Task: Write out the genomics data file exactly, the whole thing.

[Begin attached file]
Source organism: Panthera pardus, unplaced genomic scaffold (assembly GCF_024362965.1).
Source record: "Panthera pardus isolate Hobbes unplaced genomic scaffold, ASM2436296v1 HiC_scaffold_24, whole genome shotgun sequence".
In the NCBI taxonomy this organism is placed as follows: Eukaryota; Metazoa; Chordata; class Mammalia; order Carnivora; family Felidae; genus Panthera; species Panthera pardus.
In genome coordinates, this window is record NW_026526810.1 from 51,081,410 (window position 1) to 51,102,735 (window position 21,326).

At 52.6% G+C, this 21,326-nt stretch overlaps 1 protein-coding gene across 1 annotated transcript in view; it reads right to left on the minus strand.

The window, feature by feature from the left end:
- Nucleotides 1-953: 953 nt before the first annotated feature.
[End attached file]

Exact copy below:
Source organism: Panthera pardus, unplaced genomic scaffold (assembly GCF_024362965.1).
Source record: "Panthera pardus isolate Hobbes unplaced genomic scaffold, ASM2436296v1 HiC_scaffold_24, whole genome shotgun sequence".
In the NCBI taxonomy this organism is placed as follows: Eukaryota; Metazoa; Chordata; class Mammalia; order Carnivora; family Felidae; genus Panthera; species Panthera pardus.
In genome coordinates, this window is record NW_026526810.1 from 51,081,410 (window position 1) to 51,102,735 (window position 21,326).

At 52.6% G+C, this 21,326-nt stretch overlaps 1 protein-coding gene across 1 annotated transcript in view; it reads right to left on the minus strand.

The window, feature by feature from the left end:
- Nucleotides 1-953: 953 nt before the first annotated feature.